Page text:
In its never-ending quest to stay ahead of Hewlett-Packard and Canon in the photo- printer market, Epson has released the Stylus Pro 4000, a large-format ink-jet printer that improves upon a tradition of excellence most recently found in the Stylus Photo 2200 (
; October 2002) and the
Stylus Pro 7600 ( ; February 2003).
With the $1,795 Stylus Pro 4000, Epson focused considerable energy on improving the print engine, including minor improvements to print quality. This was a wise decision; the 2200 and the 7600 produced stunning prints, and Epson sticks with the same UltraChrome pigment-ink formula in the 4000. As a result, the overall quality of both color and monochrome prints is excellent. Prints made on resin-coated, semigloss photo papers looked as though they’d come from a photo lab, and prints made on matte-finish papers had a depth of detail and richness that no other ink-jet printer can match.
The 4000’s printhead is larger than its predecessors’, making this the speediest Epson printer I’ve ever tested. For example, an 8-by-10-inch photo took slightly over two minutes to print at the basic 720-dpi print quality; approximately three minutes at 1,440 dpi; and under six minutes at the highest-quality setting, 2,880 dpi. These times were 50 percent faster than those of the Stylus Pro 5500, Epson’s previous large-format ink-jet, and about 60 percent faster than those of the 24-inch-wide Stylus Pro 7600.
For most prints, the 1,440-dpi setting will give the best mix of quality and speed; at 720 dpi, fine detail in a printed image can look a little rough. Fine-art photographers looking to sell their work at larger sizes may opt for the 2,880-dpi setting, but I found few images that required that level of detail and that were worth the increased print times.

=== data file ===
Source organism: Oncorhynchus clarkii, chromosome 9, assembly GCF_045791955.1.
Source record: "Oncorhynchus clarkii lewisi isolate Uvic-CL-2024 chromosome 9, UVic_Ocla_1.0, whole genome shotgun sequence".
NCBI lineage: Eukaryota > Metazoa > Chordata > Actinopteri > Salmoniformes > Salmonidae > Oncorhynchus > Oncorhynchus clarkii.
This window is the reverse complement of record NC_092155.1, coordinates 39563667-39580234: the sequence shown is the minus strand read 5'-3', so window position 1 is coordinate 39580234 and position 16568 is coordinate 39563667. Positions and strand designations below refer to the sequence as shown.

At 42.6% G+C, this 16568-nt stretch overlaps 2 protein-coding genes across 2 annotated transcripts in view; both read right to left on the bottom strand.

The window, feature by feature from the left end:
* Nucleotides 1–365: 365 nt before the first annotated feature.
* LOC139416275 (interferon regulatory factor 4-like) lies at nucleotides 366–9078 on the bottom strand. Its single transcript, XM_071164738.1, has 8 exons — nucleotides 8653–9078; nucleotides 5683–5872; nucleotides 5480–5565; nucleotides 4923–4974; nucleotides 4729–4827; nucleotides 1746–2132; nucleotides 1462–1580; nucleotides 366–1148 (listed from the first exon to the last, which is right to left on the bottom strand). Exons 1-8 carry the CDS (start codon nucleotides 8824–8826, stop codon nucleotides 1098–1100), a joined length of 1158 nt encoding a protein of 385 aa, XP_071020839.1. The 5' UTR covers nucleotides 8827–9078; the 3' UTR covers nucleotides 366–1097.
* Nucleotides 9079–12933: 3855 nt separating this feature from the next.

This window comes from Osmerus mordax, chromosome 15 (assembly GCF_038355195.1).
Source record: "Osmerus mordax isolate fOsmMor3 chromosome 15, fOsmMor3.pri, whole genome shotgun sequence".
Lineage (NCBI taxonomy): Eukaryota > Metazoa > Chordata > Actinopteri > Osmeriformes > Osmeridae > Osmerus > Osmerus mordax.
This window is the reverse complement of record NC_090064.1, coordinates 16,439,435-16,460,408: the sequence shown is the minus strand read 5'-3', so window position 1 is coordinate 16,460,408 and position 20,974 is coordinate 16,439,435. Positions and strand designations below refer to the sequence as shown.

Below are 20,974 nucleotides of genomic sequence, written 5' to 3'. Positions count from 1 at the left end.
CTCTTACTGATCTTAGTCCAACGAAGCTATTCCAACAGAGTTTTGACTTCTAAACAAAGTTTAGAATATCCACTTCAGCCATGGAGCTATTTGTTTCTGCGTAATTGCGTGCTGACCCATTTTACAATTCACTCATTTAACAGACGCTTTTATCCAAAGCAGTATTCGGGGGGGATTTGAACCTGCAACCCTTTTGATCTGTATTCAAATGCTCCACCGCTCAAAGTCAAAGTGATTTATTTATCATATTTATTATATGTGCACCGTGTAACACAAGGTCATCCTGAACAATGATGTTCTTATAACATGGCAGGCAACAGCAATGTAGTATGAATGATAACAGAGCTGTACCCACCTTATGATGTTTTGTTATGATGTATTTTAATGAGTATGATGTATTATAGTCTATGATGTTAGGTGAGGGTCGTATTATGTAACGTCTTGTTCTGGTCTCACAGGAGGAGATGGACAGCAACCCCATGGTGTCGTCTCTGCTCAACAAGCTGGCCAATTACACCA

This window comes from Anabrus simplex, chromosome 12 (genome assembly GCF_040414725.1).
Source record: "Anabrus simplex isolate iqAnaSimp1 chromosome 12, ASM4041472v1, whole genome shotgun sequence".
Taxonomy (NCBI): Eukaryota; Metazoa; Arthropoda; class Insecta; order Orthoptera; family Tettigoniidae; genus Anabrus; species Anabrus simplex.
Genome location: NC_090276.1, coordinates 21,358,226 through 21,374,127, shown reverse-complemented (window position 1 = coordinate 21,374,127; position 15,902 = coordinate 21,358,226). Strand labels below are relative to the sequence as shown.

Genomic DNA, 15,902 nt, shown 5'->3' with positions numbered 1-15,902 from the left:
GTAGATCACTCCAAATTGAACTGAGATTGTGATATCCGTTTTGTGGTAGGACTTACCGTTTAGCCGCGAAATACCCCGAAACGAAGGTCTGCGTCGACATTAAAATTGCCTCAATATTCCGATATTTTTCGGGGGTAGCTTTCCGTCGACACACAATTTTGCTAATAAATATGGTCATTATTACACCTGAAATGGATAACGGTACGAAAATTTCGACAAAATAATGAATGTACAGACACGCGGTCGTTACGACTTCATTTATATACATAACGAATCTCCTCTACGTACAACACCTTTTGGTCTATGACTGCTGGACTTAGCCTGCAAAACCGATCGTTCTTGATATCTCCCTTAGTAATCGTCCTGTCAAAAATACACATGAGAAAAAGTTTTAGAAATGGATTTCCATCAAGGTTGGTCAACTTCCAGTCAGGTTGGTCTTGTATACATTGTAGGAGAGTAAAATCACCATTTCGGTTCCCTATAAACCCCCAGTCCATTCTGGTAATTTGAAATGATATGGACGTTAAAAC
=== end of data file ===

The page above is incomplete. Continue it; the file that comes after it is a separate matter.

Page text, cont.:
There are plenty more smart enhancements in the 4000, including a slick automatic nozzle-alignment feature that replaces the laborious manual process in Epson’s previous large- and wide-format printers. The 4000 uses a light beam and a scanner to align the nozzle automatically, saving you from eyestrain.
But the smartest new feature is in the ink system itself, which uses an eight-ink printhead instead of the seven-ink head found in the earlier UltraChrome printers. This extra ink channel eliminates the biggest limitation of the 2200 and the 7600: having to swap photo- and matte-black ink cartridges, a process that wasted valuable ink and time. Both ink types are now loaded into the printer, and the 4000 automatically chooses the proper black ink, depending on the paper type selected in the print driver.
If you’re more interested in proofing than in photographic output, the 4000 is also available in a graphics configuration, with two cartridges each of cyan, magenta, yellow, and black. While I didn’t test that version of the printer, Epson claims that it’s nearly twice as fast as the photographic model.
The 4000’s input tray handles paper as large as 17 by 22 inches and supports borderless printing. The printer also has two manual-feed slots and a roll-feed mechanism for rolls as wide as 17 inches, as well as a built-in paper cutter. Ink life is excellent; I got more than 500 prints of varying sizes out of my unit before any of the cartridges needed replacing.
My only complaint is with the driver: you have to create multiple printer instances with OS X 10.3’s Printer Setup Utility for different combinations of roll, sheetfed, and borderless-print options. You can have as many as nine versions in the Print dialog box, but you’ll probably need only two or three.
Macworld’s Buying Advice
Excellent print quality, efficiency, and smart design make the Epson Stylus Pro 4000 a winner. If you want to sell your photos, or if you work in a high-volume environment and need the fastest output possible, there’s no better large-format printer on the market today.